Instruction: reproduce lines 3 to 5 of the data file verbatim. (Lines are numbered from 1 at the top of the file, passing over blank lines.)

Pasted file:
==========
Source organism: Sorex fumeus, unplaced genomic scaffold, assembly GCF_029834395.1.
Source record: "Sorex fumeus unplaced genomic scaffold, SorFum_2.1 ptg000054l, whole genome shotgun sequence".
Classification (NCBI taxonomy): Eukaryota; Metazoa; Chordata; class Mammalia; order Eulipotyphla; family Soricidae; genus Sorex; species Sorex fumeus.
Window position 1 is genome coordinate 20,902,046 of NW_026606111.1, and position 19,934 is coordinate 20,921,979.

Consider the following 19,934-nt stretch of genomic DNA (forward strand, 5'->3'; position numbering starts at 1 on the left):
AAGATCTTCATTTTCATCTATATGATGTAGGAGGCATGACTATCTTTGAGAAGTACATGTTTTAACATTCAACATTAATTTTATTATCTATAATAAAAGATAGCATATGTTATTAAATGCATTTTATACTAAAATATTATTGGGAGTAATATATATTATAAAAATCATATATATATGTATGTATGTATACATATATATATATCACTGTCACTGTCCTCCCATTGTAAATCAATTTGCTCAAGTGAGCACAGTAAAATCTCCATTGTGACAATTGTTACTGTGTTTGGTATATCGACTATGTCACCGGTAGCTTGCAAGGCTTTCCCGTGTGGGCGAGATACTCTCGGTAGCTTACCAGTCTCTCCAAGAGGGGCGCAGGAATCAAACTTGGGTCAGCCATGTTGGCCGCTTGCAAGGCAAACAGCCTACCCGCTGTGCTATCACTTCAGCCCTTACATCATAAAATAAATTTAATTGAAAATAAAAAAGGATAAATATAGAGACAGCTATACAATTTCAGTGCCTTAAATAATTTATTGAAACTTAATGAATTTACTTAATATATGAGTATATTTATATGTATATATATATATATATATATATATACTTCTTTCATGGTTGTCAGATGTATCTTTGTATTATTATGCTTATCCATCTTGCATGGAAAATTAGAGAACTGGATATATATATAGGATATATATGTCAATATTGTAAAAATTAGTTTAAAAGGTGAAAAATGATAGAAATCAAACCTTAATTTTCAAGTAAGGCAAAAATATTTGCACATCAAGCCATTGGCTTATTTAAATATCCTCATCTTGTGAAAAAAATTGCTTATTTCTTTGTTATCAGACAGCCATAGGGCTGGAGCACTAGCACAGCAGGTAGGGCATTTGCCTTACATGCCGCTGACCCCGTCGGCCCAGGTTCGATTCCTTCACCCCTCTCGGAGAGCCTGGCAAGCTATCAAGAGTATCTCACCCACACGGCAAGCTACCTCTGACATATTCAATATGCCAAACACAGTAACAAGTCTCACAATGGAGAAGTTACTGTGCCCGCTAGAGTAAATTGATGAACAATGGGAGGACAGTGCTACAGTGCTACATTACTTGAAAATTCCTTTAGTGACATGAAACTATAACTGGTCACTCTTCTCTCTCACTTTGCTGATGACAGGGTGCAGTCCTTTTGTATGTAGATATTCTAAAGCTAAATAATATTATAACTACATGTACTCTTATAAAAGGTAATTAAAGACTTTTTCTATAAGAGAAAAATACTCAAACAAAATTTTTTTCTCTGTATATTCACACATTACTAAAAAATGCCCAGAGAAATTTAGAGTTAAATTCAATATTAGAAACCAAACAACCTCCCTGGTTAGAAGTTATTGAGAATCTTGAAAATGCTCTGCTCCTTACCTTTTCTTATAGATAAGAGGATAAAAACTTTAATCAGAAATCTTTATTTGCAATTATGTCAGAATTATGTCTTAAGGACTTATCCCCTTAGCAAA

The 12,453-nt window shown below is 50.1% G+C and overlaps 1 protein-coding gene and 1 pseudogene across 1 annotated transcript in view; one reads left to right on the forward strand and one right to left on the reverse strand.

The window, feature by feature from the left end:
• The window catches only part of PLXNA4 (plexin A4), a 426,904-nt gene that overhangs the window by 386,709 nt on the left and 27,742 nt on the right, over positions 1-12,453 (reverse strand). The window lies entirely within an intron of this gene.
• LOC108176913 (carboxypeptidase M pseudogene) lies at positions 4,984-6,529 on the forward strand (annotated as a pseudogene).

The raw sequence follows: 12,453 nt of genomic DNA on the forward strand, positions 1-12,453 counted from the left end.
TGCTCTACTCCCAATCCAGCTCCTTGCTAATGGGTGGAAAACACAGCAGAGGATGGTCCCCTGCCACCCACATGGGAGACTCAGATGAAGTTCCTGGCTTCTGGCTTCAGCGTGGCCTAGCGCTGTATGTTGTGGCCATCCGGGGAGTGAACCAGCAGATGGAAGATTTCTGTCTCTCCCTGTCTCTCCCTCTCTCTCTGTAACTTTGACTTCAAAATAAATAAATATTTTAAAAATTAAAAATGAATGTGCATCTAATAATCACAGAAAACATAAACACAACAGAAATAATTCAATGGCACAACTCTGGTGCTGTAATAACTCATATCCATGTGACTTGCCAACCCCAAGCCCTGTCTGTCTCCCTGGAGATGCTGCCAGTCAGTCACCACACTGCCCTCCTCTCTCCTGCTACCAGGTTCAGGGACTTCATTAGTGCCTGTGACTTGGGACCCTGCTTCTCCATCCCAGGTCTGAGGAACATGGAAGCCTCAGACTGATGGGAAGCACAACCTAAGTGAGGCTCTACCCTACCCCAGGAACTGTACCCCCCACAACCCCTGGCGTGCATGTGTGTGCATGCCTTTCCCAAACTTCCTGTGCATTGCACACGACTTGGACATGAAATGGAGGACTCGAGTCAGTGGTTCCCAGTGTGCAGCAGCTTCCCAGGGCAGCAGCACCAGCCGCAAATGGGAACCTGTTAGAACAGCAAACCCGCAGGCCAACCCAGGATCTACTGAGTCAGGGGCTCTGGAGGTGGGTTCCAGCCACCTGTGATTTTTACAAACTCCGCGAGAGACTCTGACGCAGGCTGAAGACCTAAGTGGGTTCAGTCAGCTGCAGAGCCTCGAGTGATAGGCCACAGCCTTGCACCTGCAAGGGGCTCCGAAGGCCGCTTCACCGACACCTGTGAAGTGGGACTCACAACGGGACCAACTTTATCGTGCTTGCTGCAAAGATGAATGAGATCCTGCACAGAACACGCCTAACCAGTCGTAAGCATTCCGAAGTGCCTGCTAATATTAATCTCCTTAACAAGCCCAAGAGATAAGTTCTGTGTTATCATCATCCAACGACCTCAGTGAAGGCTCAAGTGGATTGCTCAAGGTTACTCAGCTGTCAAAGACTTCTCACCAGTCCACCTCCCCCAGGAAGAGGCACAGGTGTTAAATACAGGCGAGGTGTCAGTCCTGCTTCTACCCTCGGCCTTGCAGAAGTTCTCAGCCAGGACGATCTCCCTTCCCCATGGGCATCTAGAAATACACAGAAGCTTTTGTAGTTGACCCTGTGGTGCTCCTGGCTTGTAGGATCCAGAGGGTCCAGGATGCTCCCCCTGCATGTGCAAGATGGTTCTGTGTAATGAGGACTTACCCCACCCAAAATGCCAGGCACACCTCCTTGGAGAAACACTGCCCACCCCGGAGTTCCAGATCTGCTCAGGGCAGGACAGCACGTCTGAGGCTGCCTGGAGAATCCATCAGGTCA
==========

Classification (NCBI taxonomy): Eukaryota; Metazoa; Chordata; class Mammalia; order Eulipotyphla; family Soricidae; genus Sorex; species Sorex fumeus.
Window position 1 is genome coordinate 20,902,046 of NW_026606111.1, and position 19,934 is coordinate 20,921,979.

Consider the following 19,934-nt stretch of genomic DNA (forward strand, 5'->3'; position numbering starts at 1 on the left):